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BenefitsLink > Q&A Columns >

Who's the Employer?

Answers are provided by S. Derrin Watson

Parent-Child Controlled Group Attribution

(Posted January 12, 2017)

Question 335: Which of these companies are controlled groups? (Both children are over 20. There are no options, rights of first refusal, or other transfer restrictions.)

Corp. A is 50% owned by Dad, 25% by Son One, and 25% by son Two

Corp. B is 100% owned by son One

Corp. C is 50% owned by Dad and 50% by son One

Corp. D is 50% owned by Dad and 50% by son One (same as Corp. C)

Answer:

Corporations C and D are in a controlled group, because the ownership, held by fewer than 6 persons, is identical.

Corporations A and B are not part of the group. Under the controlled group attribution rules, there is no attribution from child to parent unless either:

  • The child is under age 21, or
  • The parent owns or otherwise is deemed to own more than half of the company.

Similarly, there is no attribution from parent to child unless either

  • The child is under age 21, or
  • The child owns, or otherwise is deemed to own more than half of the company.

Additionally, there is no attribution between siblings under the controlled group rules.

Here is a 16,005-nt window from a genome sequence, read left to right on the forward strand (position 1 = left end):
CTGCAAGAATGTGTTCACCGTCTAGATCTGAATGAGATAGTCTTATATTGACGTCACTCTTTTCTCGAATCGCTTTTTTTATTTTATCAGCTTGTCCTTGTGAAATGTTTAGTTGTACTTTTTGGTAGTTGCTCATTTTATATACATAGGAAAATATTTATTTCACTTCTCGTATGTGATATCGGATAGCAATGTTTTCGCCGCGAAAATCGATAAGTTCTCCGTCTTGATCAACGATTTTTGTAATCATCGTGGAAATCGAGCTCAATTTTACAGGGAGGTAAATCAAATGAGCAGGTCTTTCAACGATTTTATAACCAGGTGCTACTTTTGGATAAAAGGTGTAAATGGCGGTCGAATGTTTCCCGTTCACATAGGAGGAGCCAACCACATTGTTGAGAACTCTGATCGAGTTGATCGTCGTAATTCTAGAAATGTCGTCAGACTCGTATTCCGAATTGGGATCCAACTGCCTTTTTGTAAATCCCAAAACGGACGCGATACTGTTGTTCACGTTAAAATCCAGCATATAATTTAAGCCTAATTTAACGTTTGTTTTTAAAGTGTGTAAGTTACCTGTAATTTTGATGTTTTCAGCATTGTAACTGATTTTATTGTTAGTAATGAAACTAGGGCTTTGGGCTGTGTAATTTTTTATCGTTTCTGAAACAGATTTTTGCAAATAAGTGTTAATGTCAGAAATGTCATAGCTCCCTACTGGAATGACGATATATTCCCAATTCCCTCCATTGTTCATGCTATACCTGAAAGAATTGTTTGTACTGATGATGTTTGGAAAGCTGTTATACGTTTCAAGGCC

Applying those rules, there is no attribution in any of these companies. Corporation A is not part of the controlled group because son Two does not hold an interest in Corporations C or D, and so his interest in Corporation A is excluded under Vogel Fertilizer (see Q&A 224), and the 80% controlling interest test is not satisfied. Dad and son One hold only 75% of Corporation A. 

Similarly, when looking at Corporation B, Vogel excludes Dad's stock in Corporations C and D. Son One on his own holds only 50% of Corporations C and D. Not only is that insufficient for a controlling interest, but it also fails to satisfy the more-than-50% effective control test.

It is important to note that the attribution rules we are discussing apply to controlled groups and groups of trades or businesses under common control. They do not apply to affiliated service groups, highly compensated employees, or key employees, where there is always attribution between parent and child, regardless of the ages.

For a full discussion of the controlled group attribution rules, please see Chapter 9 of my book, Who's the Employer.


Important notice:

Answers are provided as general guidance on the subjects covered in the question and are not provided as legal advice to the questioner or to readers. Any legal issues should be reviewed by your legal counsel to apply the law to the particular facts of this and similar situations.

The law in this area changes frequently. Answers are believed to be correct as of the posting dates shown. The completeness or accuracy of a particular answer may be affected by changes in the law (statutes, regulations, rulings, court decisions, etc.) that occur after the date on which a particular Q&A is posted.


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